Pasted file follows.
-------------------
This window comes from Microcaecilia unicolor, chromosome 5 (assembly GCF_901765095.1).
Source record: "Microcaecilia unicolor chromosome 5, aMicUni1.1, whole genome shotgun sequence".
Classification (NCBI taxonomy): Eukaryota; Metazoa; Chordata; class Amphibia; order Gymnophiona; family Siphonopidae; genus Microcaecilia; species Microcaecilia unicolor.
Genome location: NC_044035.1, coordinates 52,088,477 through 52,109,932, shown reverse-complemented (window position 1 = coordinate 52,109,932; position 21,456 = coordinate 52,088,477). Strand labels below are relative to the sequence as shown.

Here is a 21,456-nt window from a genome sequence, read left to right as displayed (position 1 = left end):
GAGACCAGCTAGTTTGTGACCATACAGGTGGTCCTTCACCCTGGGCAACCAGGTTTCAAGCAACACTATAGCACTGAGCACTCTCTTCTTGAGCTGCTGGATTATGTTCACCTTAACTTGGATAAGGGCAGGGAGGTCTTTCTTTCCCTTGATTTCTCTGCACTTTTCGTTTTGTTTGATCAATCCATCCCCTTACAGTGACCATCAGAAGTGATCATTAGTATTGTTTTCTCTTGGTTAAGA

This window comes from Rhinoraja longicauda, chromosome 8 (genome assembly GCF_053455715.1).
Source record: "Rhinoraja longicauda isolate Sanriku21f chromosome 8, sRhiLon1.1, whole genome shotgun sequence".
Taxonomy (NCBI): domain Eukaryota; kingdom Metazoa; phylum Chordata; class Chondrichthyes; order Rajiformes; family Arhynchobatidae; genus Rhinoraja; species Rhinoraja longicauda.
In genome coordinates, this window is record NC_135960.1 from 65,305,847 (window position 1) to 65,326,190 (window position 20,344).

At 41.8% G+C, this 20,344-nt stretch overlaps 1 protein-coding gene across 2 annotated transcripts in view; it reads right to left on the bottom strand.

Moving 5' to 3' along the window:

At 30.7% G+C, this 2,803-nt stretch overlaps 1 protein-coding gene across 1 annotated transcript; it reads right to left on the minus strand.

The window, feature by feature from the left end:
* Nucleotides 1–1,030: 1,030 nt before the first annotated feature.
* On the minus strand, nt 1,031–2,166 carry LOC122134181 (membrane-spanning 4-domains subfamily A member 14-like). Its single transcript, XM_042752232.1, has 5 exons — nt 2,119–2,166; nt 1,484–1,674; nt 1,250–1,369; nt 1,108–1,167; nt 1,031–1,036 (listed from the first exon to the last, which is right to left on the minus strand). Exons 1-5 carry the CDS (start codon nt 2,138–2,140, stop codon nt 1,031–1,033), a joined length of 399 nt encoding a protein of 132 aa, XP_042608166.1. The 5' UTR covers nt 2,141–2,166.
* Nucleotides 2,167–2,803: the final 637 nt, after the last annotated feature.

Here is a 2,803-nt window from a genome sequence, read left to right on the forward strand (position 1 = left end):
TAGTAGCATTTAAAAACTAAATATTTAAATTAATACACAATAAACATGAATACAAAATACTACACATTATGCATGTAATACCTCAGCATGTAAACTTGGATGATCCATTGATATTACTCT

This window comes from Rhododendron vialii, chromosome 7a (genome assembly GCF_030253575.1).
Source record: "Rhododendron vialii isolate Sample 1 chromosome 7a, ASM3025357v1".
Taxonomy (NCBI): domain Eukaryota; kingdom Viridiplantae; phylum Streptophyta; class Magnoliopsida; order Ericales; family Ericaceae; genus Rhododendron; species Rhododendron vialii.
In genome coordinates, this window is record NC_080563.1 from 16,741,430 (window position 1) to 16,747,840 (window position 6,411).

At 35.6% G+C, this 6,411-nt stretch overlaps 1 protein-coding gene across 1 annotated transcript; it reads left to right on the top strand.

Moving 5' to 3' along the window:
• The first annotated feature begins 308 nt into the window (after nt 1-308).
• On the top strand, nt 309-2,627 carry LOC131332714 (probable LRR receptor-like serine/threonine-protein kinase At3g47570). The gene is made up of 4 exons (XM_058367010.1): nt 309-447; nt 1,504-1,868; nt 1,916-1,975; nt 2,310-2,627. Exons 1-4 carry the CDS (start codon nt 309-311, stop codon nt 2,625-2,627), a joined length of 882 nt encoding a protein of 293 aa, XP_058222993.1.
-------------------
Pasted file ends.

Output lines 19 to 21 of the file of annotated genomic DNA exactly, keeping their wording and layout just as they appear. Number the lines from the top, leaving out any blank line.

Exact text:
TAGTAGCATTTAAAAACTAAATATTTAAATTAATACACAATAAACATGAATACAAAATACTACACATTATGCATGTAATACCTCAGCATGTAAACTTGGATGATCCATTGATATTACTCT

This window comes from Rhododendron vialii, chromosome 7a (genome assembly GCF_030253575.1).
Source record: "Rhododendron vialii isolate Sample 1 chromosome 7a, ASM3025357v1".